• Extravasation is when a chemotherapy drug leaks outside of the vein during administration.  Some drugs can cause irritation to the surrounding tissues if this occurs.  If there are concerns that an irritating drug may have leaked out of the vein, your veterinarian will discuss it with you. You would be instructed to monitor for redness, swelling, or licking at the injection site. If there are concerns, your pet should be re-evaluated.
  • Certain drugs can have specific toxicity to certain organs, which will be discussed if those drugs are required for your pet. Examples include doxorubicin which is cardiotoxic and lomustine which can affect liver function. While severe side effects are rare, any patient can have an unexpected reaction to a drug.


For more information on what you need to know about Chemotherapy, check out our handouts page.

At each chemotherapy visit, your pet will have a physical examination done by a veterinarian and lab work. Additional testing will be performed as is necessary. Once the tests are reviewed and your pet is cleared for treatment, administration of the drug will begin.  Chemotherapy appointments can be done on an outpatient or drop-of basis at most hospitals.

One of the roles of the immune system is in part to recognize self and “foreign” proteins. In the case of cancer, this implies recognition and elimination of cancer cells by the body. There many challenges in developing effective immunotherapies including tolerance of the cancer cells to the therapy and destruction of the therapy by the immune system. Read More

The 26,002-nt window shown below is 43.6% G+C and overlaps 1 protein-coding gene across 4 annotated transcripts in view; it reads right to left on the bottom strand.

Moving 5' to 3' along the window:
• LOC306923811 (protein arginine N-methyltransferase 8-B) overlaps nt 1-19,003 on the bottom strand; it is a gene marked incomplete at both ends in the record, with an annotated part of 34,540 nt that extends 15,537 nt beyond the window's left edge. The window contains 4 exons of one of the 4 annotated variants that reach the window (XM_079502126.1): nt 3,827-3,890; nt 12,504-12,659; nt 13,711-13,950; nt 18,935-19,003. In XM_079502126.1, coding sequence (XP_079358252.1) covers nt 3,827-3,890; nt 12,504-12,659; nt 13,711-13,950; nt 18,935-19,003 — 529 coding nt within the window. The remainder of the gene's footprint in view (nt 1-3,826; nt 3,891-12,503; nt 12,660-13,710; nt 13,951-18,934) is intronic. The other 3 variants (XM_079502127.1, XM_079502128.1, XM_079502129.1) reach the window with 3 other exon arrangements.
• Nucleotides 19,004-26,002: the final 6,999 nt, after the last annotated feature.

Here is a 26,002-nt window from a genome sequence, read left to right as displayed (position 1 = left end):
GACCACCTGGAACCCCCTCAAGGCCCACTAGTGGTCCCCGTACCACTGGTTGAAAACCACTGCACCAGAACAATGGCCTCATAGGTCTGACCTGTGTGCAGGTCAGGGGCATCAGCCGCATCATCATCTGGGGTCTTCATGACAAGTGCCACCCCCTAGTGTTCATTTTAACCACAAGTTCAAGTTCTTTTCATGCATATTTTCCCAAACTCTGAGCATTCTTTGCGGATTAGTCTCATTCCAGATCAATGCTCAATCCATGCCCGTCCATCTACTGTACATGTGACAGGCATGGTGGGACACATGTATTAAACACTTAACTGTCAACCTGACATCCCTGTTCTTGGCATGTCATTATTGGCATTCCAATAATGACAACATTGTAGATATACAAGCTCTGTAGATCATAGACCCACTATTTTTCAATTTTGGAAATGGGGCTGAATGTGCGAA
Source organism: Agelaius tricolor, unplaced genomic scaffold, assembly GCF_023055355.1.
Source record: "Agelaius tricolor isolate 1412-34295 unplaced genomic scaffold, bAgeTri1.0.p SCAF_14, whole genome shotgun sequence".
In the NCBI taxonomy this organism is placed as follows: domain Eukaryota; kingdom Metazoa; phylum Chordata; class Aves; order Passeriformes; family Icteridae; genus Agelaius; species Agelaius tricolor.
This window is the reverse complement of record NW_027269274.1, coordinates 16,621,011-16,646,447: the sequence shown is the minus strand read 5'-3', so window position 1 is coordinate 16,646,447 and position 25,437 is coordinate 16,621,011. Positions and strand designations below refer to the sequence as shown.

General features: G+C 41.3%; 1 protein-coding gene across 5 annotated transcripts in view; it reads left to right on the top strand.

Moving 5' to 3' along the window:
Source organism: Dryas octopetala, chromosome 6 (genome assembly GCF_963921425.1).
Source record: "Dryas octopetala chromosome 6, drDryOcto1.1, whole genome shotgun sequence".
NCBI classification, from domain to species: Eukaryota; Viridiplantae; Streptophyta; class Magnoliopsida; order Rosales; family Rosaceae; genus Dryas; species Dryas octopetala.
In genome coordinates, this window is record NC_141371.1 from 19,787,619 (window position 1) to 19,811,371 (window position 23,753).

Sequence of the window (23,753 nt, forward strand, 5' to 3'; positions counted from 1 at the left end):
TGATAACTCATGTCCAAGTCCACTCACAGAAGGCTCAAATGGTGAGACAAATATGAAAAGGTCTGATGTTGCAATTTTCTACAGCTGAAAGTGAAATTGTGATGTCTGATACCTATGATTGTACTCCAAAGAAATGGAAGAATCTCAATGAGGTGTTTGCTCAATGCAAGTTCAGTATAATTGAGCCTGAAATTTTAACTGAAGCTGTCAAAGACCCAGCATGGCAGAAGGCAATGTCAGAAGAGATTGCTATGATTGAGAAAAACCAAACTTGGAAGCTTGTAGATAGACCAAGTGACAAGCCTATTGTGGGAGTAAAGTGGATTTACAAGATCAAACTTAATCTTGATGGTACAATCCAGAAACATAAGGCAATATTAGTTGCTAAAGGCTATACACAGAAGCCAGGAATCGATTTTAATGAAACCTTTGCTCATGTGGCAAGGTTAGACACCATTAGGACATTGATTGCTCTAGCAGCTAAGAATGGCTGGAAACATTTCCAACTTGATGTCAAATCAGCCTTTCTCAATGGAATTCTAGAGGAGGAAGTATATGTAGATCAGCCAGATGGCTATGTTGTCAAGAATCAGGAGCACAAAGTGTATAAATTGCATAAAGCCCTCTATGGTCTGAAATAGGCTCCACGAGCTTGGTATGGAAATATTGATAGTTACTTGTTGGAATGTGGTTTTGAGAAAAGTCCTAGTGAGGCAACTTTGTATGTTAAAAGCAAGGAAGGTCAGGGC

The initial consultation is $300. Recheck/follow up appointments cost $115. The cost of chemotherapy varies on the type of protocol used, location, the cost of drugs and where the pet is treated.

The consult is done via a video conference or phone call.

If your pet has been diagnosed with cancer and a consultation is urgent, please have your veterinarian contact Lotus Pets Oncology immediately.

Yes, after hours and weekend appointments will be offered based on availability.

Payment will be obtained at the time the appointment is scheduled. Lotus Pet Oncology requests 24 hours notice to cancel appointments.  There will be a $50 cancellation fee if you are unable to make your appointment without giving 24 hours notice. The fee will be waived in extenuating circumstances. However, a $10 processing fee is always incurred.  There is no cost to reschedule an appointment.

No. Dr. Binstock will make recommendations for prescriptions directly to the primary care veterinarian.